Blocking SendGrid email traffic isn’t a realistic option for most businesses hit by a barrage of phishing attacks emanating from compromised accounts at the Twilio-owned email service provider in recent months.
Instead, Agari leverages a strategic data modeling approach to neutralize the threat while enabling legitimate SendGrid-distributed emails to safely reach employee inboxes. More on that in a moment. But first, let’s look at the challenge–and why it’s causing heartburn for thousands of businesses around the world.
SendGrid is a popular cloud-based platform that businesses use to send 70 billion transactional emails per month–shipping notifications, sign-up confirmations, password resets, email newsletters, nurture tracks, and other automated or campaign-based messages. Customers include Uber, Spotify, Airbnb, and more.
In addition to removing the need to manage servers, SendGrid provides the digital signatures, DMARC authentication, that other companies use to validate that incoming emails have been authorized by SendGrid customers. As a result, the company touts an average 95% deliverability rate.
There’s just one problem. Over the last few months, Agari has seen a rising number of phishing attacks originating from SendGrid infrastructure. And on August 28, KrebsonSecurity.com reported that an unusually large number of SendGrid customer accounts had been hijacked and used to distribute a massive number of phishing and malware attacks.
That spells big trouble for companies that count on SendGrid to send email messages, of course. But it’s even worse for those that receive them.
According to Krebs and other sources, a large number of SendGrid customer passwords are for sale on the dark web, with one individual using the handle “Kromatix” offering over 400 compromised SendGrid user accounts.
At this point, it’s unclear whether individual SendGrid logins have been phished in credentials harvesting scams, or if SendGrid itself has been hacked. Whatever the case, it’s a major problem. Regular, run-of-the-mill account takeover (ATO)-based email attacks are notoriously difficult to detect and block on their own. This could be even more challenging.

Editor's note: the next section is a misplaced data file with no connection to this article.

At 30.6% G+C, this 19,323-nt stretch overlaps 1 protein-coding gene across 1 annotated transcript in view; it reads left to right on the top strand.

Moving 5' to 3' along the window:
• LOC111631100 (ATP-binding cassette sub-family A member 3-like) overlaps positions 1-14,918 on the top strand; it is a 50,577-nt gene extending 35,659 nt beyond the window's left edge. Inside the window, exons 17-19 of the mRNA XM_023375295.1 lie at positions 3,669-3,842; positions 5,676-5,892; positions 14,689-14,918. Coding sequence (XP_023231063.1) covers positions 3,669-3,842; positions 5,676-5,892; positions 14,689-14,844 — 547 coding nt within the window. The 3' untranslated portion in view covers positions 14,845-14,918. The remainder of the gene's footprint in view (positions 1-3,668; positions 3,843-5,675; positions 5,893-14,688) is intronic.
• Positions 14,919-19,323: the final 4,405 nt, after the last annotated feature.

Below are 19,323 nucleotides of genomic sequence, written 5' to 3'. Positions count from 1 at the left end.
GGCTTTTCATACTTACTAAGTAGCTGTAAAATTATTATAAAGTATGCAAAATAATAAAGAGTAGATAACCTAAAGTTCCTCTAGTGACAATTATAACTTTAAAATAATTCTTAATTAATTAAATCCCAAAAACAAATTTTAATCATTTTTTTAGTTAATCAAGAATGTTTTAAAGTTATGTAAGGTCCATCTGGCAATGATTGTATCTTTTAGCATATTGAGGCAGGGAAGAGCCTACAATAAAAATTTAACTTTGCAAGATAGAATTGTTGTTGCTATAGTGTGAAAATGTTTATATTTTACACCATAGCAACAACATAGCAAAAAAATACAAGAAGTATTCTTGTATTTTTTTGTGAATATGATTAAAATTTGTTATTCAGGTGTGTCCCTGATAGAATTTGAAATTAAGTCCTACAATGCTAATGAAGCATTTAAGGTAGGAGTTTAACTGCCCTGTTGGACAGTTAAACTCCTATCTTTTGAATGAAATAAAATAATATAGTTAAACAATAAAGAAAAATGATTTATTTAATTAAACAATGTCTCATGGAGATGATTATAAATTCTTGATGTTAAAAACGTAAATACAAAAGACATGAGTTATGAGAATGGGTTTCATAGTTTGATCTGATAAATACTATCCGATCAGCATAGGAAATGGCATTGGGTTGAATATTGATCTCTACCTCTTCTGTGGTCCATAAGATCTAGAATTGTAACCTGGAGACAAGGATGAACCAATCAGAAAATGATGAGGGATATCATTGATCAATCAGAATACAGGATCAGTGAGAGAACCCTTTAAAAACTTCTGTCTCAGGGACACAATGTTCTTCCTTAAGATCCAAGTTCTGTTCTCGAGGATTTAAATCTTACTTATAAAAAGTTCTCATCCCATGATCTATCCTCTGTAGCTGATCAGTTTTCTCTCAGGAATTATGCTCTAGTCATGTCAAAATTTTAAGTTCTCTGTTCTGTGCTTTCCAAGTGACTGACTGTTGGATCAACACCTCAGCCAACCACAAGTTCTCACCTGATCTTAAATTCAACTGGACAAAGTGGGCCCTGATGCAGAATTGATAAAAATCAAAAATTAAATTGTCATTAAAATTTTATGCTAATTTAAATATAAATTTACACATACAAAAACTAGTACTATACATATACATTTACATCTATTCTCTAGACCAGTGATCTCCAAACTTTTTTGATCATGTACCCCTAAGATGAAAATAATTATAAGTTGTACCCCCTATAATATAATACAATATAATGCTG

As Kromatix puts it, “I have a large supply of cracked SendGrid accounts that can be used to generate an API key which you can then plug into your mailer of choice and send massive amounts of emails with ensured delivery.”
What’s more, Krebs points out that links included in emails sent through SendGrid are obfuscated for tracking deliverability, among other things, meaning it’s not at all clear what sites embedded links will bring recipients who click through.
Simply blocking SendGrid-distributed emails isn’t an option for most companies because of the nature of many transactional emails. But for many organizations, ferreting out just the malicious emails sent through SendGrid can be just as unrealistic.
“Trying to filter out bad emails coming from a major email provider that so many legitimate companies rely on can be dicey business,” Krebs writes. “If you filter the emails too aggressively, you end up with an unacceptable number of ‘false positives”–including what may be important, legitimate emails that get unnecessarily flagged or blocked.
But there are ways to do it right. Agari Phishing Defense™, for instance, has always been capable of detecting phishing attacks, business email compromise (BEC) emails, and other advanced email threats, whether from lookalike domains or compromised accounts sending emails from SendGrid or any other infrastructure.
In order to further ratchet up protection in this unprecedented circumstance, we’ve recently implemented additional SendGrid mitigation steps:
Domain reputation and authenticity heuristics were implemented for messages sent from SendGrid IPs with low reputations, increasing the risk score for emails based on originating IP address.
New domains sending for the first time using SendGrid infrastructure are tagged as untrusted, automatically lowering their trust scores.
Agari continues to identify additional opportunities to minimize threats from SendGrid’s infrastructure. And reports indicate SendGrid is implementing additional security precautions to help thwart hackers seeking to distribute fraudulent emails sent through its system.
I’m biased, of course, but in a world where phishing and other advanced email threats lead to $700 million in business losses each month, I believe businesses also need identity-based protections that can shut down attacks no matter the source, and identify and remove latent threats that do make it past first-line defenses.
In my view, the SendGrid situation is just the latest in an ever-growing list of reasons why.
To learn more, read “The Total Economic Impact of Agari Phishing Defense™” from Forrester.